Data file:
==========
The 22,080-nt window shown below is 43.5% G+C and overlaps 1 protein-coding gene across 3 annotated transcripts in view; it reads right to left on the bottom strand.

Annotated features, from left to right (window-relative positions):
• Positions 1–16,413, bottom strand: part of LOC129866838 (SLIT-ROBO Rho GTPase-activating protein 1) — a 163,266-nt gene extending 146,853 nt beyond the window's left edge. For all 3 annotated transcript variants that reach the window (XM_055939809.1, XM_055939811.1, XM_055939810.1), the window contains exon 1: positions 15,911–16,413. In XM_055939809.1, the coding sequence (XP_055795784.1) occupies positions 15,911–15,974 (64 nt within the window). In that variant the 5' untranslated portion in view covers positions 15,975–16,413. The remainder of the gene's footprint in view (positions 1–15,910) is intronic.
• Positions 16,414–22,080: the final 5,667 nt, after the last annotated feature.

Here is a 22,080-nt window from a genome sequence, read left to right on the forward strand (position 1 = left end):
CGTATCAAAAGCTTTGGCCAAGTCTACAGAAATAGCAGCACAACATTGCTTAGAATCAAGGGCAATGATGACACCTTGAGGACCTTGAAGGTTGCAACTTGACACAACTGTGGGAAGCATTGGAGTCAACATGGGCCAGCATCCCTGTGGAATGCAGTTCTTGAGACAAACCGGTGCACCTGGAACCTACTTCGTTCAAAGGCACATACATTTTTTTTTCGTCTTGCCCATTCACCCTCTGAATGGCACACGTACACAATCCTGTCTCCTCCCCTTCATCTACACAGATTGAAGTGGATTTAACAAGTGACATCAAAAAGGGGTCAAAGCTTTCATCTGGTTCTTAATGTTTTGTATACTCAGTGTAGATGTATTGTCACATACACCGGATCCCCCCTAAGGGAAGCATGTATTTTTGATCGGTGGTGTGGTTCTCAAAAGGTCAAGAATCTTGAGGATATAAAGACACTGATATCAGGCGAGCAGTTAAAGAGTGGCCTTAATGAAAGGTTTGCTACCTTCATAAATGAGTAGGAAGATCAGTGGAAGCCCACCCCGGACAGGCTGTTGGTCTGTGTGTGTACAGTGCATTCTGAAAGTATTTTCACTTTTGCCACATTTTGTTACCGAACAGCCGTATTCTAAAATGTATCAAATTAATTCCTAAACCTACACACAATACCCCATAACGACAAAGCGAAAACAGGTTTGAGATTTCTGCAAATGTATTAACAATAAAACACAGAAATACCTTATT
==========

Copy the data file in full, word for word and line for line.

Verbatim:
The 22,080-nt window shown below is 43.5% G+C and overlaps 1 protein-coding gene across 3 annotated transcripts in view; it reads right to left on the bottom strand.

Annotated features, from left to right (window-relative positions):
• Positions 1–16,413, bottom strand: part of LOC129866838 (SLIT-ROBO Rho GTPase-activating protein 1) — a 163,266-nt gene extending 146,853 nt beyond the window's left edge. For all 3 annotated transcript variants that reach the window (XM_055939809.1, XM_055939811.1, XM_055939810.1), the window contains exon 1: positions 15,911–16,413. In XM_055939809.1, the coding sequence (XP_055795784.1) occupies positions 15,911–15,974 (64 nt within the window). In that variant the 5' untranslated portion in view covers positions 15,975–16,413. The remainder of the gene's footprint in view (positions 1–15,910) is intronic.
• Positions 16,414–22,080: the final 5,667 nt, after the last annotated feature.

Here is a 22,080-nt window from a genome sequence, read left to right on the forward strand (position 1 = left end):
CGTATCAAAAGCTTTGGCCAAGTCTACAGAAATAGCAGCACAACATTGCTTAGAATCAAGGGCAATGATGACACCTTGAGGACCTTGAAGGTTGCAACTTGACACAACTGTGGGAAGCATTGGAGTCAACATGGGCCAGCATCCCTGTGGAATGCAGTTCTTGAGACAAACCGGTGCACCTGGAACCTACTTCGTTCAAAGGCACATACATTTTTTTTTCGTCTTGCCCATTCACCCTCTGAATGGCACACGTACACAATCCTGTCTCCTCCCCTTCATCTACACAGATTGAAGTGGATTTAACAAGTGACATCAAAAAGGGGTCAAAGCTTTCATCTGGTTCTTAATGTTTTGTATACTCAGTGTAGATGTATTGTCACATACACCGGATCCCCCCTAAGGGAAGCATGTATTTTTGATCGGTGGTGTGGTTCTCAAAAGGTCAAGAATCTTGAGGATATAAAGACACTGATATCAGGCGAGCAGTTAAAGAGTGGCCTTAATGAAAGGTTTGCTACCTTCATAAATGAGTAGGAAGATCAGTGGAAGCCCACCCCGGACAGGCTGTTGGTCTGTGTGTGTACAGTGCATTCTGAAAGTATTTTCACTTTTGCCACATTTTGTTACCGAACAGCCGTATTCTAAAATGTATCAAATTAATTCCTAAACCTACACACAATACCCCATAACGACAAAGCGAAAACAGGTTTGAGATTTCTGCAAATGTATTAACAATAAAACACAGAAATACCTTATT